Sep. 18--Ted Stevens Anchorage International Airport is one of the area's most dynamic employment centers, where job growth has far outpaced the city's broader economy over the past nine years, a recent study shows.
And a wave of public and private projects happening at the airport signals a vibrant future.
The 4,800-acre airport, positioned on the western edge of town, abutting Knik Arm, is home to a large assortment of businesses ranging from international air-cargo carriers and airlines to restaurants and retailers.
Together, they employ some 9,800 people with an annual payroll of $453 million, according to a recent study by University of Alaska Anchorage economists.
That compares with the 6,650 jobs with a $244 million payroll that economists estimated when they first measured the airport's economic impact in 1996.
The 47 percent growth in the number of jobs at the airport compares with a 19 percent increase in the number of jobs created in Anchorage's economy as a whole during those eight years, according to figures compiled by the state Labor Department.
Anchorage's increasing role as an international air-cargo hub accounts for most of the airport's recent growth, said Scott Goldsmith of the Institute of Social and Economic Research at UAA.
A vibrant tourist industry and an ever-increasing number of Alaska residents and businesses traveling and shipping goods through the airport also have kept things energized, Goldsmith said.
"All of those are growth areas," he said.
The institute's latest jobs estimate is a partial update of its original study. It has not prepared a full report detailing where the jobs are or more thoroughly measuring the airport's current economic impact, Goldsmith said.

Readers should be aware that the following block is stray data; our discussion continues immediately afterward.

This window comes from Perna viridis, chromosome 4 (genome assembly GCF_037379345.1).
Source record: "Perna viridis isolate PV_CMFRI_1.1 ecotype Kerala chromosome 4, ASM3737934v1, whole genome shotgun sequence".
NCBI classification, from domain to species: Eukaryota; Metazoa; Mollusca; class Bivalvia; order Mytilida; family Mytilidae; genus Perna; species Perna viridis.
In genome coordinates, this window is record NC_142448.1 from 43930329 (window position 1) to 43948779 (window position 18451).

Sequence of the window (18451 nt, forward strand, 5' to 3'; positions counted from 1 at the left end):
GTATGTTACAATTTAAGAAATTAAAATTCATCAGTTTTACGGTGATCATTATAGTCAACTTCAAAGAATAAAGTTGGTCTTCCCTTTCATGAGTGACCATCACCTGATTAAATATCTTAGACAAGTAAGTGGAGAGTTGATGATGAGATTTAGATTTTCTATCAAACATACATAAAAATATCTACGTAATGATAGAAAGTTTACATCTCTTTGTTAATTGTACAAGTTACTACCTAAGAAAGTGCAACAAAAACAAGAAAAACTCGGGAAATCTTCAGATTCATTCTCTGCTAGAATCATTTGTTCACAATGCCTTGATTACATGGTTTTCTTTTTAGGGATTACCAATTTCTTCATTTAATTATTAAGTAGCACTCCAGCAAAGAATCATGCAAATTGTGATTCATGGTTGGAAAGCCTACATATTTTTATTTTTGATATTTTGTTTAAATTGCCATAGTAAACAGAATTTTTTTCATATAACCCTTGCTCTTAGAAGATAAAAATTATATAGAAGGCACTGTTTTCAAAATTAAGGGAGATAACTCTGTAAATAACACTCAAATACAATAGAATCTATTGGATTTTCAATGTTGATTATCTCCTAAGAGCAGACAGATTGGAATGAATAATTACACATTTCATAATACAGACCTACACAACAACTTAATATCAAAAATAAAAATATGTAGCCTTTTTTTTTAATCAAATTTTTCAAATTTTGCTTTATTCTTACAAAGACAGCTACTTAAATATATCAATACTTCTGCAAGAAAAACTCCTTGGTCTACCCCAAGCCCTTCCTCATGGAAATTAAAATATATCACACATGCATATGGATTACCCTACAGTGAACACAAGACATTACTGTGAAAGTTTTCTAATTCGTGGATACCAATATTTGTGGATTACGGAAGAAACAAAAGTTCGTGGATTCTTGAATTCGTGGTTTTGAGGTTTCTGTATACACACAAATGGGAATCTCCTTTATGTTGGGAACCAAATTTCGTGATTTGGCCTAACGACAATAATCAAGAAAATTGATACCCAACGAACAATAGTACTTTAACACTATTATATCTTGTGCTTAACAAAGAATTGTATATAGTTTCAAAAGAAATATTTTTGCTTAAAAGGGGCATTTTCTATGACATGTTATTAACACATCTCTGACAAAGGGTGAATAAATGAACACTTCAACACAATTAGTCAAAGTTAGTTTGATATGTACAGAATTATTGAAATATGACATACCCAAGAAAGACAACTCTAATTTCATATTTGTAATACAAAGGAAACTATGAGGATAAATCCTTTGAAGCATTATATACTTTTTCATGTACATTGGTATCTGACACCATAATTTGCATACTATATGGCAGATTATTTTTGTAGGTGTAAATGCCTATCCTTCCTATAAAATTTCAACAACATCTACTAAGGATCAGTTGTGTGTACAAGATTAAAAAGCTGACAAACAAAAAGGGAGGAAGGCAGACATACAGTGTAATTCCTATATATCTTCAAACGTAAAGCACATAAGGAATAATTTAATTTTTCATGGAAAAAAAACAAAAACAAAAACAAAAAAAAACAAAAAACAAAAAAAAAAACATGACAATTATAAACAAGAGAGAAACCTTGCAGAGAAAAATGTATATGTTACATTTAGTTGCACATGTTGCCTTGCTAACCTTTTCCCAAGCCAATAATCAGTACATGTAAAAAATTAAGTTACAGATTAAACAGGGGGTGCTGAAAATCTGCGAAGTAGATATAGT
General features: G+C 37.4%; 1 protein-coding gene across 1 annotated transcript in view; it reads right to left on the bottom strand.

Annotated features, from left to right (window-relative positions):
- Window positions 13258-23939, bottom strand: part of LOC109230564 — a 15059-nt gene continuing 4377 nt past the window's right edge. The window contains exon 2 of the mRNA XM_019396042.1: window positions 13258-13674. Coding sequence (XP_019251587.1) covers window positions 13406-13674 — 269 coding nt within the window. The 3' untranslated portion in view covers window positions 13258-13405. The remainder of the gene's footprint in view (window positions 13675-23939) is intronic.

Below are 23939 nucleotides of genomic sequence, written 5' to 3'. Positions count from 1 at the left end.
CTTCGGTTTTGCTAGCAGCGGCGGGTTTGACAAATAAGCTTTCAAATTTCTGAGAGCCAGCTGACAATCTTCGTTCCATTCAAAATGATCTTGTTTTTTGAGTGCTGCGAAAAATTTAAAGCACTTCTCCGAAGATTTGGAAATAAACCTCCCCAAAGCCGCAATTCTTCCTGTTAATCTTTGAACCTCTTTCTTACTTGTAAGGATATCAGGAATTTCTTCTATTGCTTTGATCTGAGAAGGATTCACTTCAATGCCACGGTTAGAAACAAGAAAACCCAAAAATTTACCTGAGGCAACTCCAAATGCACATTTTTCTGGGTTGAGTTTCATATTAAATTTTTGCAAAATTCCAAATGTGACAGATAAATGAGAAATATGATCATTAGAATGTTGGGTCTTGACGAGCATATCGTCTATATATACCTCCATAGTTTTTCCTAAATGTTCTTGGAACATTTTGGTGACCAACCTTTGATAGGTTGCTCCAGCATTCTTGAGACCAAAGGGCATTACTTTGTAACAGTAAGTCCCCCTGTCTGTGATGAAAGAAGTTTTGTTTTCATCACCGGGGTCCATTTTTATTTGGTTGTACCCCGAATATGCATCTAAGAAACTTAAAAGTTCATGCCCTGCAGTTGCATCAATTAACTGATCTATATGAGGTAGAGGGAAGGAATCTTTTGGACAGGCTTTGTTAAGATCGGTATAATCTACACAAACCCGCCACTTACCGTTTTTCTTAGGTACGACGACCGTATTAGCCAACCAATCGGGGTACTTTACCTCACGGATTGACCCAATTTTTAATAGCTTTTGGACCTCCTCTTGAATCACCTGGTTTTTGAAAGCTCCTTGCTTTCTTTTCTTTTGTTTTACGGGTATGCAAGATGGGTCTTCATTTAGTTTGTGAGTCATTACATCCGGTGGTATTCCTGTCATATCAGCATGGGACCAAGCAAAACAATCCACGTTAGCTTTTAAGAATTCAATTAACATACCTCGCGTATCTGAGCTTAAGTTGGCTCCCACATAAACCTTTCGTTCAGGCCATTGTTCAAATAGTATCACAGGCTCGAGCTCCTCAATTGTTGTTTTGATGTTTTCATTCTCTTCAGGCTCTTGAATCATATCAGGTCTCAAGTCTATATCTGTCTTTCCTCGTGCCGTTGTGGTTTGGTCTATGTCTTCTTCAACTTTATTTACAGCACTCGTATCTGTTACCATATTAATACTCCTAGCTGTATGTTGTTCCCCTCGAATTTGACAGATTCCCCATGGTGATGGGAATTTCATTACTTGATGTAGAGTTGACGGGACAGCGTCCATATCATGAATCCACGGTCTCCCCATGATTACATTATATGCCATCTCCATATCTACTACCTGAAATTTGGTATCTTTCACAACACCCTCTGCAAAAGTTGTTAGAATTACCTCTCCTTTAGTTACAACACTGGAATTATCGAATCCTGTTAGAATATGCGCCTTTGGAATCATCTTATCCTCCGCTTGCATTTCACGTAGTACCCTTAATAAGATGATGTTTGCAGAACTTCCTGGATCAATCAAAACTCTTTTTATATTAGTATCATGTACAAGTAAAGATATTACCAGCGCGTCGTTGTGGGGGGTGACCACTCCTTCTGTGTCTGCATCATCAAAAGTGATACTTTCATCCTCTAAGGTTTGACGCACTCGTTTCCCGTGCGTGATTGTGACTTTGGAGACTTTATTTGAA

But clearly the air cargo industry's role has become far more significant and has been the focus of much of the airport's development.
"The Asia-North American route is probably the hottest of any cargo route," said Mort Plumb, director of the state-owned airport. "We happen to be on that route, and that's why it's increasing."
The airport also has encouraged more international cargo shipments by keeping landing fees and ground leases low for airlines, and by lobbying for new rules that allow U.S. and foreign airlines to more freely transfer cargo with one another at Alaska airports, Plumb said.
A U.S.-China aviation agreement signed last summer that phases in additional passenger and cargo traffic each year through 2010 also is expected to keep Anchorage's air-cargo businesses busy.
The agreement allows 195 new flights for the carriers of each country, 111 by cargo carriers and 84 by passenger airlines.
That extra volume is prompting FedEx to add staff in Anchorage, which it uses as its main sorting center for cargo heading to and from Asia, said Mike Higley, the company's managing director of Alaska operations.
FedEx is adding roughly 40 people, most of them part time, to its current staff of about 700 who work at the airport, to handle the extra China cargo, Higley said.
"We are here to support Asia and the more flights coming in from Asia, the more folks we need to support that flight activity," he said.
Anchorage also will be one of the first U.S. airports to host the massive new Airbus A380 "superjumbo" jet, and both FedEx and its rival, UPS, are preparing their Anchorage sites to accommodate it.
The A380 has a 262-foot wingspan, measures 239 feet from nose to tail and can take off weighing as much as 592 tons. The largest cargo plane that normally uses the Anchorage airport is the Boeing 747-400. Its wingspan is 211 feet, and its maximum takeoff weight is 455 tons.
The new planes are expected to start landing in Anchorage in 2008.
For its part, the airport is widening some runways and taxiways to make room for the A380s, paying for the improvements in part with $51.3 million in federal funding, Plumb said.
Over the next four years, the airport plans to spend more than $436 million on improvements, including $143 million remodeling the A and B concourses in the main terminal, Plumb said.